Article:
“Grave wickedness, especially when it takes the form of real Evil is a deep puzzle for all the sophisticated modern and postmodern minds among us because it exposes the naked vulnerability of a weakened moral immune system.  When the ‘can’t we all get along?’” models just don’t cut it; when ‘that nice young man’ executes a bloodbath; when that ancient most ancient enemy of humanity surfaces – the bland face of intelligent malevolence – our modern sensibilities prompt us to seek refuge in the medical, therapeutic models.  We tend to do this because we are clinging to a monumental lie: that all human-on-human ‘badness’ is psychosis, or a cry for help, the result of oppressive social conditions, or of neurological wiring issues.

“None of these social, physiological or psychological conditions belong to the moral category.  That category is Evil, which is a topic about which I have often been asked to share my insights. As a criminal defense attorney, a careful observer of the human condition, my experiences in New York City near ground zero on 9-11-01 led to some reflection, then to a panel discussion in the Bar Area.  As a result, I arrived at some fresh (and old fashioned) insights. The elevator version: Evil with a capital “E” is real; it is an overused and underappreciated term; in my moral universe it a narrow and very dangerous moral category.  When encountered in the real world, Evil is that which entails a robust, intelligent – even ruthless – moral response among the morally aware. But Evil presents difficulties for modern minds, because for many of these misguided souls, Evil does not even exist.” From “The Futility of ‘Shrinking’ Evil -And Other Lessons from the Aurora ‘Dark Knight’ Massacre

{Reference –}

Not all “troubled youth”, not all schizophrenics, not all (in my former clients’ eloquent epithet) sick f***s, end up as bloody minded nihilists who leave a trail of dead bodies before they are apprehended or killed.  The therapeutic model has its merits but cases like this one expose its severe limits.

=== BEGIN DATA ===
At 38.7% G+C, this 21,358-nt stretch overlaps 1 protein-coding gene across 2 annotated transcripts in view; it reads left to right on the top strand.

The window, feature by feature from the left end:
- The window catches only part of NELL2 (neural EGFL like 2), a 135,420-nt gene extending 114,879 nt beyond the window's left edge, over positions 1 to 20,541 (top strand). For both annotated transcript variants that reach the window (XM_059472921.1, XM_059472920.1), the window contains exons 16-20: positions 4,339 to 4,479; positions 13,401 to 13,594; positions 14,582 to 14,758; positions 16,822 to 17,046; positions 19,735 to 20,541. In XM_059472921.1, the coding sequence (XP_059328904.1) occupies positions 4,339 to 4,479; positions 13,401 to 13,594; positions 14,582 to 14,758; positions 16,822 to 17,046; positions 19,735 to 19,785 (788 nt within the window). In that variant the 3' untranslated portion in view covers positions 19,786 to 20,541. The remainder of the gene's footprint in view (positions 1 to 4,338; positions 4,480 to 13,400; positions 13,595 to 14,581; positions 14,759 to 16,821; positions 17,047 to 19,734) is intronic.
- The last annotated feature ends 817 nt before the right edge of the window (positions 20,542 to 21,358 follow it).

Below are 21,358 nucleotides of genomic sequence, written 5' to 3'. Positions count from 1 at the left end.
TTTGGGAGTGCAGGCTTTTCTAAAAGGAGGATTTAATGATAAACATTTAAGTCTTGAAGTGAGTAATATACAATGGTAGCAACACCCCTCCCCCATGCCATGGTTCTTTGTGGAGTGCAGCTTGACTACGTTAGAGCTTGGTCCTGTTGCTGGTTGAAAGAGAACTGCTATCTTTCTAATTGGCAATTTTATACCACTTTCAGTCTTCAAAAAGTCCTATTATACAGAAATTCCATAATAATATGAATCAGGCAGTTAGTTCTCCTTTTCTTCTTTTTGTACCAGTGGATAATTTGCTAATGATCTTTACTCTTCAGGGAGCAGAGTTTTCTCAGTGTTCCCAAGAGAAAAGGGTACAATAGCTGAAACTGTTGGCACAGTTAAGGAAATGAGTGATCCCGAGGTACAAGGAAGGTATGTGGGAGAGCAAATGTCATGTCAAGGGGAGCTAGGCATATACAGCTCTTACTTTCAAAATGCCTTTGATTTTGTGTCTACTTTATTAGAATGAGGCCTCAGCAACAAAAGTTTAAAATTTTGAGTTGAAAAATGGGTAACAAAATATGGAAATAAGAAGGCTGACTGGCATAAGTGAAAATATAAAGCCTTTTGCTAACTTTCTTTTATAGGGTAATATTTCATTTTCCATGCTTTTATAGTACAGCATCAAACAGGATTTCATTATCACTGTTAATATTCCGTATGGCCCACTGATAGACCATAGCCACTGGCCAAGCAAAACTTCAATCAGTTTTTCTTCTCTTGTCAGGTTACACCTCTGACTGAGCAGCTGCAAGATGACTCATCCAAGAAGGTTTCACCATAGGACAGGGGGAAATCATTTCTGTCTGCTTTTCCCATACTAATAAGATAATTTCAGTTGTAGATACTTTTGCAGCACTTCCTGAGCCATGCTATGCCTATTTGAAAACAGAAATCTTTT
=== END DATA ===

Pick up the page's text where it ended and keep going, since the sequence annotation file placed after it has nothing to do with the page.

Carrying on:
The moral order, the essential foundational social architecture on which any civilization worthy of the name depends, is formed of the union of reason, moral intelligence, real world experience and valuable tradition.  It is our only firewall against the evil and nihilistic influences that inhabit the postmodern culture and (thinking of the three electricity hungry computers that occupied Mr. Alexis for countless hours) have deeply infiltrated the information swamp that saturates modern life.

The moral order is not ultimatelysustainable by mere feelings of good will or by some vague, oceanic compassion. As valuable as those attitudes and orientations can be, they do not of themselves stay the evil minds who acquire deadly weapons, nor do they prevent the malogenic infections of the vulnerable personalities among us.

Our vitally necessary moral firewall requires moral principles, implementing rules and the underlying confidence in their ultimate truth that only comes from deep tradition and the abiding belief that there is much more to human life than mere “stuff.”

there are more like this one


This is no idle, academic matter.  Terrorist ideologies readily attach themselves to the vulnerable minds that have been compromised by the malogenic influences that seethe through the culture. But if it’s not the work of jihad or Satan, it can just be nihilistic violence.

The moral order does not automatically perpetuate itself. There is nothing wrong with traditional morality, especially with its essential components, the biblical injunctions against mendacity, theft and murder, except its seeming rejection by over-sophisticated intellectuals who have promoted over-reliance on the therapeutic model.

I’ve addressed this on the philosophical level ( ), but for most of us that is an unnecessary exercise.

We simply need to wake up to the fact that principle and rule-based moral teaching, grounded in faith and / or philosophy / and honored tradition, is no longer favored or taught as widely or with the conviction as it once was.

Alexis and others are providing us with more than horrific news stories.  They are the early warning signs of a decaying moral culture.

Watch closely over the next few weeks.

Will anyone seriously attempt to identify and unpack the moral toxins embedded is Mr. Alexis’s hard drives?

Will it matter?

Will we learn from it?



Copyright 2013 by Jay B Gaskill, Attorney at Law

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Jay B Gaskill is a California attorney who served as the 7th chief Public Defender for the County of Alameda, California.